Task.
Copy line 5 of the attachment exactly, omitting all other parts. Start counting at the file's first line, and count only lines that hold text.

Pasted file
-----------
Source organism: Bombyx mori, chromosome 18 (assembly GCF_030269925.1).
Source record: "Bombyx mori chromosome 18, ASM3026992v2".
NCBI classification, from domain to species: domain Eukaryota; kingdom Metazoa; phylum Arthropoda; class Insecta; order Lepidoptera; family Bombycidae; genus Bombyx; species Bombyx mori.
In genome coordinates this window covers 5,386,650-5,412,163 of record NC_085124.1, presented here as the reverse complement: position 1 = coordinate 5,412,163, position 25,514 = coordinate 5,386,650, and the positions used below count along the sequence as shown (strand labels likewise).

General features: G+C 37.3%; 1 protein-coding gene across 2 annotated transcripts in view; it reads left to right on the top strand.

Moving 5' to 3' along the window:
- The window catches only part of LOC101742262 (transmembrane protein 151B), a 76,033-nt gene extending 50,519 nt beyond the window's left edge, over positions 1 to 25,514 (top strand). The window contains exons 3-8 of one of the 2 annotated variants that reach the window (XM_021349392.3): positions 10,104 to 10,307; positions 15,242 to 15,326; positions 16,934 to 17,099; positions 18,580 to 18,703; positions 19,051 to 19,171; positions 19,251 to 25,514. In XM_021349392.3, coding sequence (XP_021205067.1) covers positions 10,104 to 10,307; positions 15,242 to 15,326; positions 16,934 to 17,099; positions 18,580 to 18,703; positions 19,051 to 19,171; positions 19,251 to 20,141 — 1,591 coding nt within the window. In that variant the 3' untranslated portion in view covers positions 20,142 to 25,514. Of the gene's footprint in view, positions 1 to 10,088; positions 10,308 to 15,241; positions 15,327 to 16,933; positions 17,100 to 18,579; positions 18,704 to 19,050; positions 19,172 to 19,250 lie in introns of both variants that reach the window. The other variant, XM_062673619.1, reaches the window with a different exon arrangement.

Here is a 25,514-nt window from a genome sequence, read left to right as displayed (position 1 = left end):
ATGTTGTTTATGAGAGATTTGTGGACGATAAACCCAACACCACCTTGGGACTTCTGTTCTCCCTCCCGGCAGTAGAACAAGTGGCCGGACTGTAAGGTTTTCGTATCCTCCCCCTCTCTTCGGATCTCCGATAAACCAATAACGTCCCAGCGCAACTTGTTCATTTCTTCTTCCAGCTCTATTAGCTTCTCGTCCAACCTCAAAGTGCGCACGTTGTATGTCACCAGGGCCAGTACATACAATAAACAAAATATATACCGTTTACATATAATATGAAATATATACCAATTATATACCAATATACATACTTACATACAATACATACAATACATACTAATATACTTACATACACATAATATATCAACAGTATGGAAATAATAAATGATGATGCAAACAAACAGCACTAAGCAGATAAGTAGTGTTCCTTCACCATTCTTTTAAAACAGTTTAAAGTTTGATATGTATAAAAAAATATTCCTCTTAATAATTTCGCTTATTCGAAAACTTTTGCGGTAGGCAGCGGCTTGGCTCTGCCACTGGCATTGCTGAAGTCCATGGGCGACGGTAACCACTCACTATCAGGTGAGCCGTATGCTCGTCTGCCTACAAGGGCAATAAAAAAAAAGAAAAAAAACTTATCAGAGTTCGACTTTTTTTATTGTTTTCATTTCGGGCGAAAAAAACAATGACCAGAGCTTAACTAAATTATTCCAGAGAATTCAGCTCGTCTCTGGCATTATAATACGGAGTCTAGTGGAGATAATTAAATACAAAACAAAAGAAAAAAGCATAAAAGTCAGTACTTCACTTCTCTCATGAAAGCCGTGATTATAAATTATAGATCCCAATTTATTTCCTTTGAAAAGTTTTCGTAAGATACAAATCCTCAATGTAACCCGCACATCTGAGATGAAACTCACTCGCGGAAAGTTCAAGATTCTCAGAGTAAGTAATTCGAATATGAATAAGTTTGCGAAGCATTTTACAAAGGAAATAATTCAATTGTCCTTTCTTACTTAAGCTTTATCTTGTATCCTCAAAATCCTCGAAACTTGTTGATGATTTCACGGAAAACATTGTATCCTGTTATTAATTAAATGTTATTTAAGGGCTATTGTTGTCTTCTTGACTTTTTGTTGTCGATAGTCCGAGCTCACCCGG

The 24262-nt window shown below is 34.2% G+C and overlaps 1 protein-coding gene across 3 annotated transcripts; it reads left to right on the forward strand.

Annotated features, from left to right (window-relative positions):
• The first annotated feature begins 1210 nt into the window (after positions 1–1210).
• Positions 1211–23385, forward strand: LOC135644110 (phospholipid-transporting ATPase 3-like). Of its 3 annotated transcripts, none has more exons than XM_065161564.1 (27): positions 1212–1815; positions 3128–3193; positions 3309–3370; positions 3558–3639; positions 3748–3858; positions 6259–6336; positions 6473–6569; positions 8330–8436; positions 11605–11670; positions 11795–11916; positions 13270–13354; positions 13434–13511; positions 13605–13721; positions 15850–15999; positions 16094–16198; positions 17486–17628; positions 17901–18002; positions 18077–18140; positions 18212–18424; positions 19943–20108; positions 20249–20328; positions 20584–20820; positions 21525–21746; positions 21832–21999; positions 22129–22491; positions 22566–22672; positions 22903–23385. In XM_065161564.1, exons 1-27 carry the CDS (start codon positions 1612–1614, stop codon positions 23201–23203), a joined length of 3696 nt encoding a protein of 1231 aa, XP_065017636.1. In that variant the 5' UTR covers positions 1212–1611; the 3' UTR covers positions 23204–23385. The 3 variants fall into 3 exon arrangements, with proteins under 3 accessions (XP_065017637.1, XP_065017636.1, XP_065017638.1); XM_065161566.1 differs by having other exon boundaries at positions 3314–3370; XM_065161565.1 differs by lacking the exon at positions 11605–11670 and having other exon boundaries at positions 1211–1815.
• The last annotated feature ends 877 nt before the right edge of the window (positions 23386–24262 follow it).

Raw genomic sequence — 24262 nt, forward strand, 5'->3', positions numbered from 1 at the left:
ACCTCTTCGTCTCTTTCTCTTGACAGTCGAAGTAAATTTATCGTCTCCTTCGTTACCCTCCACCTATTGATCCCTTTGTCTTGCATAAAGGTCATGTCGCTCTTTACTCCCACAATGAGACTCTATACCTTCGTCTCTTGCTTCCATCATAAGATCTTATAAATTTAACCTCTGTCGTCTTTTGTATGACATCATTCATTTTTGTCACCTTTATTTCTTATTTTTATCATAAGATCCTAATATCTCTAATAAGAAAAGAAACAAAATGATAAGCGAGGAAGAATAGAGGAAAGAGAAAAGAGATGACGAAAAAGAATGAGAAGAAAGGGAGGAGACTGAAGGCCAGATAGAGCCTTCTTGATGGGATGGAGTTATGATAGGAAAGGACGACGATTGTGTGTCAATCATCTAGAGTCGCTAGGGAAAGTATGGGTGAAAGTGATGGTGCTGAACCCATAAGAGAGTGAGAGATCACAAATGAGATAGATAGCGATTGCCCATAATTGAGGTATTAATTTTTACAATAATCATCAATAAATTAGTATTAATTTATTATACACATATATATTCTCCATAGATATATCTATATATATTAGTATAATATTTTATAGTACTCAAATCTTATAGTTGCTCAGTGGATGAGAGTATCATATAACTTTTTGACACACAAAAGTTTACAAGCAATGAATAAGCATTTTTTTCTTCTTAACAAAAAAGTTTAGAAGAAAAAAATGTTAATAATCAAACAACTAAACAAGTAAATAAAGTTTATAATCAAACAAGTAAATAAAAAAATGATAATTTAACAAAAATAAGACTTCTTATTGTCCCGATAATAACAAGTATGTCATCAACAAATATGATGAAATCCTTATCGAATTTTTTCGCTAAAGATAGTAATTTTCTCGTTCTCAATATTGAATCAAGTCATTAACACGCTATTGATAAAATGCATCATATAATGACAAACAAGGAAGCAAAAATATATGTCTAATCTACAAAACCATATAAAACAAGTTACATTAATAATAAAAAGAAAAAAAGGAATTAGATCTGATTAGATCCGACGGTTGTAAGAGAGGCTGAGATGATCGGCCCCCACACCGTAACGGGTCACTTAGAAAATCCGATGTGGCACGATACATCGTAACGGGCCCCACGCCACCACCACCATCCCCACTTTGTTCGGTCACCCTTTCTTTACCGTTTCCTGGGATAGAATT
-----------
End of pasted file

General features: G+C 37.3%; 1 protein-coding gene across 2 annotated transcripts in view; it reads left to right on the top strand.